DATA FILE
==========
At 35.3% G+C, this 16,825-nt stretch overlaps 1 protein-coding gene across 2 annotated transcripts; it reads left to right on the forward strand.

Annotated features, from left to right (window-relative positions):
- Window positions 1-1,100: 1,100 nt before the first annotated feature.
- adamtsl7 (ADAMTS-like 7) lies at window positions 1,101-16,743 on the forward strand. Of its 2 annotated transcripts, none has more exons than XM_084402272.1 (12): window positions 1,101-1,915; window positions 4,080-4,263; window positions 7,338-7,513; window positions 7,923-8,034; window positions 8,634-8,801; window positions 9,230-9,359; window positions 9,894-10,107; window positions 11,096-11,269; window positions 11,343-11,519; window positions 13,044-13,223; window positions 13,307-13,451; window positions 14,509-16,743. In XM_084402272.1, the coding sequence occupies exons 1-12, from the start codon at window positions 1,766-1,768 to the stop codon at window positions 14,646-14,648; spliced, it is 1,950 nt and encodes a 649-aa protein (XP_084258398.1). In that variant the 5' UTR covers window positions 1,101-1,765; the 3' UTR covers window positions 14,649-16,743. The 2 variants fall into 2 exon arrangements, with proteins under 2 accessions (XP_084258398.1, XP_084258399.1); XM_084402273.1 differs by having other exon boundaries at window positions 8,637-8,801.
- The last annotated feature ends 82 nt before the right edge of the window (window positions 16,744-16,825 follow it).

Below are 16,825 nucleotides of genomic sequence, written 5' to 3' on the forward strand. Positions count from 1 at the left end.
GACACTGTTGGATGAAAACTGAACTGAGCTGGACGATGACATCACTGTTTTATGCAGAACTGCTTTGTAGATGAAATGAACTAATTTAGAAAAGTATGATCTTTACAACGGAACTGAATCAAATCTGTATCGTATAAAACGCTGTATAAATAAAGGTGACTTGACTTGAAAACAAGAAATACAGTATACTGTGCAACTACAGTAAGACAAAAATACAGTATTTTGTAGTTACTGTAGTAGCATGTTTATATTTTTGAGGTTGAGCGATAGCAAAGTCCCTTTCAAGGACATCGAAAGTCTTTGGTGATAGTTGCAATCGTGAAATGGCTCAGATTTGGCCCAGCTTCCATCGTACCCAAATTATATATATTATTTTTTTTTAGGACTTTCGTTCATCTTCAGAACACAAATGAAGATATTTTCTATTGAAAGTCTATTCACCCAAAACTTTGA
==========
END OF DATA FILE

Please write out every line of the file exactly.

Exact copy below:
At 35.3% G+C, this 16,825-nt stretch overlaps 1 protein-coding gene across 2 annotated transcripts; it reads left to right on the forward strand.

Annotated features, from left to right (window-relative positions):
- Window positions 1-1,100: 1,100 nt before the first annotated feature.
- adamtsl7 (ADAMTS-like 7) lies at window positions 1,101-16,743 on the forward strand. Of its 2 annotated transcripts, none has more exons than XM_084402272.1 (12): window positions 1,101-1,915; window positions 4,080-4,263; window positions 7,338-7,513; window positions 7,923-8,034; window positions 8,634-8,801; window positions 9,230-9,359; window positions 9,894-10,107; window positions 11,096-11,269; window positions 11,343-11,519; window positions 13,044-13,223; window positions 13,307-13,451; window positions 14,509-16,743. In XM_084402272.1, the coding sequence occupies exons 1-12, from the start codon at window positions 1,766-1,768 to the stop codon at window positions 14,646-14,648; spliced, it is 1,950 nt and encodes a 649-aa protein (XP_084258398.1). In that variant the 5' UTR covers window positions 1,101-1,765; the 3' UTR covers window positions 14,649-16,743. The 2 variants fall into 2 exon arrangements, with proteins under 2 accessions (XP_084258398.1, XP_084258399.1); XM_084402273.1 differs by having other exon boundaries at window positions 8,637-8,801.
- The last annotated feature ends 82 nt before the right edge of the window (window positions 16,744-16,825 follow it).

Below are 16,825 nucleotides of genomic sequence, written 5' to 3' on the forward strand. Positions count from 1 at the left end.
GACACTGTTGGATGAAAACTGAACTGAGCTGGACGATGACATCACTGTTTTATGCAGAACTGCTTTGTAGATGAAATGAACTAATTTAGAAAAGTATGATCTTTACAACGGAACTGAATCAAATCTGTATCGTATAAAACGCTGTATAAATAAAGGTGACTTGACTTGAAAACAAGAAATACAGTATACTGTGCAACTACAGTAAGACAAAAATACAGTATTTTGTAGTTACTGTAGTAGCATGTTTATATTTTTGAGGTTGAGCGATAGCAAAGTCCCTTTCAAGGACATCGAAAGTCTTTGGTGATAGTTGCAATCGTGAAATGGCTCAGATTTGGCCCAGCTTCCATCGTACCCAAATTATATATATTATTTTTTTTTAGGACTTTCGTTCATCTTCAGAACACAAATGAAGATATTTTCTATTGAAAGTCTATTCACCCAAAACTTTGA